Monday, March 31, 2014

Larrea young and old

This is a young larrea tridentata, center. The larrrea tridentata is commonly known by the derogative term creosote, a term testifying to a lack of imagination in the American pioneer/industrialist who saw the desert first and foremost as a wasteland, and its fruits a waste product.

You can tell that this larrea is young as it has no hips, it grows straight from the desert floor. There are no other larrea nearby so it may have grown from seed, which is fairly rare as complicated circumstances must conspire to coax a seed to life before it is consumed by quail or finch.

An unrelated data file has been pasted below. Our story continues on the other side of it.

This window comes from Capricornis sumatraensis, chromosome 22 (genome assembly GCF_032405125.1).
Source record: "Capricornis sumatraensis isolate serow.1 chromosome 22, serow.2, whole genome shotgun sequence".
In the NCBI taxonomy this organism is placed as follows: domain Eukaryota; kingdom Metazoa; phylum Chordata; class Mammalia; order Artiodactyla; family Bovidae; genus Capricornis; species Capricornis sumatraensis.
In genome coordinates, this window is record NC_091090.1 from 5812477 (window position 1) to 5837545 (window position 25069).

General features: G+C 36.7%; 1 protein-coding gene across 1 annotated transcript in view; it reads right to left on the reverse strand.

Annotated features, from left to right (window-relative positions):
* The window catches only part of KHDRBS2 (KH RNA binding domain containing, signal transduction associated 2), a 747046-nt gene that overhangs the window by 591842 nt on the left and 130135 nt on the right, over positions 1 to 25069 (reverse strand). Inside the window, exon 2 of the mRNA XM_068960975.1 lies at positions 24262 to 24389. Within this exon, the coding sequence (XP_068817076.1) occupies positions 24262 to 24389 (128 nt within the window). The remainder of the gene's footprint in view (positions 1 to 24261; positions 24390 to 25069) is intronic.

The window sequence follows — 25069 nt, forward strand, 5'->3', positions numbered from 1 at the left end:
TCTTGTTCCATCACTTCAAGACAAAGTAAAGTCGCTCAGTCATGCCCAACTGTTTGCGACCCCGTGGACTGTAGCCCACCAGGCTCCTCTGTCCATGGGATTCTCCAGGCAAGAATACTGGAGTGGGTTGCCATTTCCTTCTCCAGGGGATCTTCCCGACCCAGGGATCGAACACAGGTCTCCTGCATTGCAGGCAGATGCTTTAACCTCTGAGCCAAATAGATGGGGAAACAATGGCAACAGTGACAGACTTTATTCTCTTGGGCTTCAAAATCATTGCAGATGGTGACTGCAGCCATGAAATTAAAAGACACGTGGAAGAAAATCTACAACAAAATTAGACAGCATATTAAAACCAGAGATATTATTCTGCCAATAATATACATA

No animals have built burrows between the safety of its roots, pushing up dirt for it to grown on. No droppings or litter feed it. No branches carve out seats in the earth for water to rest on its rare and hurried visits.

This larrea may succeed, in time.

Or it may fail and mark its time with horns left for the elements to sculpt, still too beautiful to be called creosote.